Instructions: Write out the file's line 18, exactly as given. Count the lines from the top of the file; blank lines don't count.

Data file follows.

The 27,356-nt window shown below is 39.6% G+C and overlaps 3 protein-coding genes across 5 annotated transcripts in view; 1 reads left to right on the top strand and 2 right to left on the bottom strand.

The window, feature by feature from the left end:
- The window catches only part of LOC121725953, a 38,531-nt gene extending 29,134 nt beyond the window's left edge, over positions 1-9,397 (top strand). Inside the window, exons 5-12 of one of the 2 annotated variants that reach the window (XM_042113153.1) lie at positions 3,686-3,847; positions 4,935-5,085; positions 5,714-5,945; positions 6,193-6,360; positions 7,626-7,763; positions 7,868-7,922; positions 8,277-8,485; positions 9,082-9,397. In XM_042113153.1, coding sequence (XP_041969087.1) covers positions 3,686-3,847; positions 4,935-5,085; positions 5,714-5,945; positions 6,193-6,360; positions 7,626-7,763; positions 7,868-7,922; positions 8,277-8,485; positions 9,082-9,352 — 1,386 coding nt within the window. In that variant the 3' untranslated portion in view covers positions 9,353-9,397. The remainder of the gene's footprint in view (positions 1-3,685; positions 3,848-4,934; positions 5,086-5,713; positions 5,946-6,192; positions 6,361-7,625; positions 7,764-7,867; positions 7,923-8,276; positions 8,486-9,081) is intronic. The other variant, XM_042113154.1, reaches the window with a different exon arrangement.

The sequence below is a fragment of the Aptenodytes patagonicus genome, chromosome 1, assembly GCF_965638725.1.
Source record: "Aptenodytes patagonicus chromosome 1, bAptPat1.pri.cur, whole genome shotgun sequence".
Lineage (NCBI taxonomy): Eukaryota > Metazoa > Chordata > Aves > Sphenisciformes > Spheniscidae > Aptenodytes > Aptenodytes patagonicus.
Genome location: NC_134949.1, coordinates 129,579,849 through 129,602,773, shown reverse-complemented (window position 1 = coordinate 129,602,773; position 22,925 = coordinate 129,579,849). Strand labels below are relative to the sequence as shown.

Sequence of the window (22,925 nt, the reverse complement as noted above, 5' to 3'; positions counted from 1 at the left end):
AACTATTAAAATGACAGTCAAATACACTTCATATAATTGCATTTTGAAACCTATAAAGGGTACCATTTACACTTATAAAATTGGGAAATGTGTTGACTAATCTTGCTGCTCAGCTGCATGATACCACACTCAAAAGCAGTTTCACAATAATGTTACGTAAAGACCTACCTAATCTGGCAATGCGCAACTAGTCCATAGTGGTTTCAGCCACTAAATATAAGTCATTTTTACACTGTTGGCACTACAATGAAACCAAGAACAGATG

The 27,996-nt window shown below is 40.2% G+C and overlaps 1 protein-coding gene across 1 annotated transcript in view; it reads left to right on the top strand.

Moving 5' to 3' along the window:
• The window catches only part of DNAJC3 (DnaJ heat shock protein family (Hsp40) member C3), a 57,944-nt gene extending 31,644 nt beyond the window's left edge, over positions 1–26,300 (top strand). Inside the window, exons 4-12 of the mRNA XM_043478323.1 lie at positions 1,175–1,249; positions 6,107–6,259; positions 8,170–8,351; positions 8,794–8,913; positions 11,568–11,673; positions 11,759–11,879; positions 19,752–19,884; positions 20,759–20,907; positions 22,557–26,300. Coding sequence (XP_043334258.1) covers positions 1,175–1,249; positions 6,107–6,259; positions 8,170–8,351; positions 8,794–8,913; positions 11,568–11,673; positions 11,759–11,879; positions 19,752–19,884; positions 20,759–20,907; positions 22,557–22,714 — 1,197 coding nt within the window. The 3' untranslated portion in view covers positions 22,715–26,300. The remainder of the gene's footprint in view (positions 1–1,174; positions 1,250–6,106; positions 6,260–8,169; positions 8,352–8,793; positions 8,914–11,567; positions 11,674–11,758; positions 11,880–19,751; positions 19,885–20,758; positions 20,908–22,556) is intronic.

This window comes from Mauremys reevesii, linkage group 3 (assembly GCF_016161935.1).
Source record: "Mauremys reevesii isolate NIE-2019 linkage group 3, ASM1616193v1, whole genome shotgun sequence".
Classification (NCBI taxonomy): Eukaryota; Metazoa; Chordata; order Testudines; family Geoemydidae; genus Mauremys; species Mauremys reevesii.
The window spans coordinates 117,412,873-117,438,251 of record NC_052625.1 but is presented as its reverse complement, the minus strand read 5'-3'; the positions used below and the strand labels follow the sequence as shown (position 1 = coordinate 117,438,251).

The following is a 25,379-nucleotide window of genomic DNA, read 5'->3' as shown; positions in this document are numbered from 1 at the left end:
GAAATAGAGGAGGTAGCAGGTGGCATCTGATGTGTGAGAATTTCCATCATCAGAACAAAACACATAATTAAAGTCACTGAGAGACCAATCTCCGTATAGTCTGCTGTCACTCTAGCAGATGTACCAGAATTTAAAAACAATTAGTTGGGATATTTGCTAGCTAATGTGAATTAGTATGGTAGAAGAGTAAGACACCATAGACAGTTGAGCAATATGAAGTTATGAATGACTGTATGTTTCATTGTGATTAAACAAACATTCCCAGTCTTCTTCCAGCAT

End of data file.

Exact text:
GAAATAGAGGAGGTAGCAGGTGGCATCTGATGTGTGAGAATTTCCATCATCAGAACAAAACACATAATTAAAGTCACTGAGAGACCAATCTCCGTATAGTCTGCTGTCACTCTAGCAGATGTACCAGAATTTAAAAACAATTAGTTGGGATATTTGCTAGCTAATGTGAATTAGTATGGTAGAAGAGTAAGACACCATAGACAGTTGAGCAATATGAAGTTATGAATGACTGTATGTTTCATTGTGATTAAACAAACATTCCCAGTCTTCTTCCAGCAT